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South African President Zuma given 48 hours to step down

US Rep. Ilhan Omar (D-MN) (L) talks with Speaker of the House Nancy Pelosi (D-CA) during a rally with fellow Democrats before voting on H.R. 1, or the People Act, on the East Steps of the US Capitol on March 08, 2019 in Washington, DC. (AFP photo)
This file photo taken on December 16, 2017 shows South Africa's President Jacob Zuma speaking during the 54th ANC (African National Congress) national conference in Johannesburg. (Photo by AFP)

South African President Jacob Zuma has been given 48 hours to leave his post as the head of state following an emergency African National Congress (ANC) party meeting.

According to local media on Monday, the ultimatum to step down or be stripped of office was put on Zuma at the end of an eight-hour emergency meeting of the ANC's top ranking members known as the national executive committee (NEC).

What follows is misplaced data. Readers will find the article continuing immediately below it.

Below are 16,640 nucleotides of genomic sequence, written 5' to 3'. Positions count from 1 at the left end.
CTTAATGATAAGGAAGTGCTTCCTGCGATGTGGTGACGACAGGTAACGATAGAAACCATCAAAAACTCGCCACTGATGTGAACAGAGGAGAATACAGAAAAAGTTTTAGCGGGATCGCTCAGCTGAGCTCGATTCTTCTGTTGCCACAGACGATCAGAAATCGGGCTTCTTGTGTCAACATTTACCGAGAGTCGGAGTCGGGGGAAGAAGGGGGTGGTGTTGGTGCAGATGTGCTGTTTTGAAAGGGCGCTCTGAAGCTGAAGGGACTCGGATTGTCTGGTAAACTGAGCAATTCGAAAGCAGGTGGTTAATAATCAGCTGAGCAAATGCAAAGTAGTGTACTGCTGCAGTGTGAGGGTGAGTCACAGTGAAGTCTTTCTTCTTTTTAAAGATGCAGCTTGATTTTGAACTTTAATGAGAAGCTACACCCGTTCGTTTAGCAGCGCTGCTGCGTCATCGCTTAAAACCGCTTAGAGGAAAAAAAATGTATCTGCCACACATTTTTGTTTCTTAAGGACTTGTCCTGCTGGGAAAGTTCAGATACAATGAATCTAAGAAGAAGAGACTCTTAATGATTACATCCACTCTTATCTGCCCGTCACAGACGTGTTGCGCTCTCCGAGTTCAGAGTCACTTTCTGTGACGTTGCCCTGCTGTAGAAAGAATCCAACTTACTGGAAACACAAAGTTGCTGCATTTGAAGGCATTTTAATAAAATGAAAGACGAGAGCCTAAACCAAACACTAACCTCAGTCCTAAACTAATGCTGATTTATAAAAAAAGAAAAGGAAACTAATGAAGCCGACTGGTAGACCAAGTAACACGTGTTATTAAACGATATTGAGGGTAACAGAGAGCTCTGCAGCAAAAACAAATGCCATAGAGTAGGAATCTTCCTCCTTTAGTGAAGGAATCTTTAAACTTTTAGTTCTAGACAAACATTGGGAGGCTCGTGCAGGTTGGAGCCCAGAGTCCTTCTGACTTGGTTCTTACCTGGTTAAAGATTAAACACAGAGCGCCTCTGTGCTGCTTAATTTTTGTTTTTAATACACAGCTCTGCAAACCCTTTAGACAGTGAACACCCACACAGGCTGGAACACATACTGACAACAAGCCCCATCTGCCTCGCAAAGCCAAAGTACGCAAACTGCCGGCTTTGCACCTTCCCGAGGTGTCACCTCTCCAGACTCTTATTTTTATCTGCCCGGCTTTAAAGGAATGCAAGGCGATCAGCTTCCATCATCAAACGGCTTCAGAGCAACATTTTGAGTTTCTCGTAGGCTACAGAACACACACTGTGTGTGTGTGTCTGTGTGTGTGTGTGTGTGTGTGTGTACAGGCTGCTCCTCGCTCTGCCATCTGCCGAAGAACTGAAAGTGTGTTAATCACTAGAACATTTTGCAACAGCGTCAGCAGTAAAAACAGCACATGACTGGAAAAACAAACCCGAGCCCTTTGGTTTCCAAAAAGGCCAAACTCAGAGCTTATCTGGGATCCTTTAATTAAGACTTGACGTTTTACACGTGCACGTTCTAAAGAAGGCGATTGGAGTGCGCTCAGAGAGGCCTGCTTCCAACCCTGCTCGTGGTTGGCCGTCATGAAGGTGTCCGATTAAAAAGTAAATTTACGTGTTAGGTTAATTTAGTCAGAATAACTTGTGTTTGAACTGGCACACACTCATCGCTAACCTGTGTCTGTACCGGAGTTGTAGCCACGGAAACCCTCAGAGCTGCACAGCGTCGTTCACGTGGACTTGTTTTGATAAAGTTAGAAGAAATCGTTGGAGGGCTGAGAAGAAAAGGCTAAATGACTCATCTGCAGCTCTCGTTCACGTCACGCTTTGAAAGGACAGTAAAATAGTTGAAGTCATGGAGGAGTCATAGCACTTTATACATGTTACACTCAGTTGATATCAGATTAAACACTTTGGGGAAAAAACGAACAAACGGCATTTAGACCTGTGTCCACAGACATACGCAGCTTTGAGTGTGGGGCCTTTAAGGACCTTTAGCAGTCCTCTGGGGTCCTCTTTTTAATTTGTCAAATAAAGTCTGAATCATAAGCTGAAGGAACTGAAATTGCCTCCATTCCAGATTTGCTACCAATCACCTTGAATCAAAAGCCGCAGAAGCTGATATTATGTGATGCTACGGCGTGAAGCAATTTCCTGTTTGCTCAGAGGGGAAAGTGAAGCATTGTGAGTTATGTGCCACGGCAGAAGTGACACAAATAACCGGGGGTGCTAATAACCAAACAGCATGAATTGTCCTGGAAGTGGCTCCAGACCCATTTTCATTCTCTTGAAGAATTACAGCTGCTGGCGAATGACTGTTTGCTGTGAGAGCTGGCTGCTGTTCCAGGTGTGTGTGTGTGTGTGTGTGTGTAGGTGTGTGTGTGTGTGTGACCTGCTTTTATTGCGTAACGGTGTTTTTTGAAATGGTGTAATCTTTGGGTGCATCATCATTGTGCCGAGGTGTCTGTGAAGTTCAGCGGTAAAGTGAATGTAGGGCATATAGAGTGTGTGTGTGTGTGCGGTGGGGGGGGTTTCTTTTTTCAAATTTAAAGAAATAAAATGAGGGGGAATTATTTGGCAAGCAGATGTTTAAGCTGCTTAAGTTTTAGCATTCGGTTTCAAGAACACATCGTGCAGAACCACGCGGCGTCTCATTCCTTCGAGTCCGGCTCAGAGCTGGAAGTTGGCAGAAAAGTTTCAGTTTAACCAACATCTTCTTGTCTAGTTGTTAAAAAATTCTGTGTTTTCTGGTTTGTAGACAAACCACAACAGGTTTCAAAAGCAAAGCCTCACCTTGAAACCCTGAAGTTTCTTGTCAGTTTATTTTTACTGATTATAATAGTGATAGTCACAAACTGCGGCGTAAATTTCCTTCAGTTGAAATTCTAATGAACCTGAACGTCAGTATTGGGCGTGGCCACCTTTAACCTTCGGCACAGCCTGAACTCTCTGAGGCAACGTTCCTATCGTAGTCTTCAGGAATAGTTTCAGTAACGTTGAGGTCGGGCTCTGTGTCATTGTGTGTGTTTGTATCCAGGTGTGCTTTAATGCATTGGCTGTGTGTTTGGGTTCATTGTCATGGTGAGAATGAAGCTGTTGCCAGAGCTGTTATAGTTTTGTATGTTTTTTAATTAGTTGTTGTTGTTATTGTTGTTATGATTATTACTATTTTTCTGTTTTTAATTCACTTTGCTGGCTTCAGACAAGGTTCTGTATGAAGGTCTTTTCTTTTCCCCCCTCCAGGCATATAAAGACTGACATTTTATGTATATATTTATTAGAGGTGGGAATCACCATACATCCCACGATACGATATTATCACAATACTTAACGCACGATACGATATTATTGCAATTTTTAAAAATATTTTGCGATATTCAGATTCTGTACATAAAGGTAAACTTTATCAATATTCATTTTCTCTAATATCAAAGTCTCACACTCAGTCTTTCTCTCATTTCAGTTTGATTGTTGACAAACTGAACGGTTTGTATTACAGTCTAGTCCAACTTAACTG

“Obviously we have reached the end of the road with the man – we will recall him,” said one NEC member before the meeting began.

The meeting was held after five days of talks between Zuma and Deputy President Cyril Ramaphosa failed.

Ramaphosa delivered the ultimatum in person to Zuma following the NEC meeting.

South African Deputy President and newly-elected president of the ruling African National Congress (ANC), Cyril Ramaphosa speaks during a rally on February 11, 2018 in Cape Town.

Zuma, whose tenure officially runs until mid-2019, has come under pressure to leave office over corruption allegations. He was replaced as leader of the ANC by Ramaphosa in December last year.

Zuma engineered the ouster of former president Thabo Mbeki in 2008 shortly after he was elected as the leader of the ANC.

The ruling party lost ground to opposition groups, the Democratic Alliance and the Economic Freedom Fighters, in the 2016 local elections.

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Many within the party now want the 75-year-old president to go as soon as possible so they can rebuild the party’s standing following the corruption allegations, which have provided political fodder for the opposition.

Zuma is accused of having links to the wealthy India-born Gupta family, who are alleged to have influenced his government. Zuma and the Guptas, however, deny the allegations.

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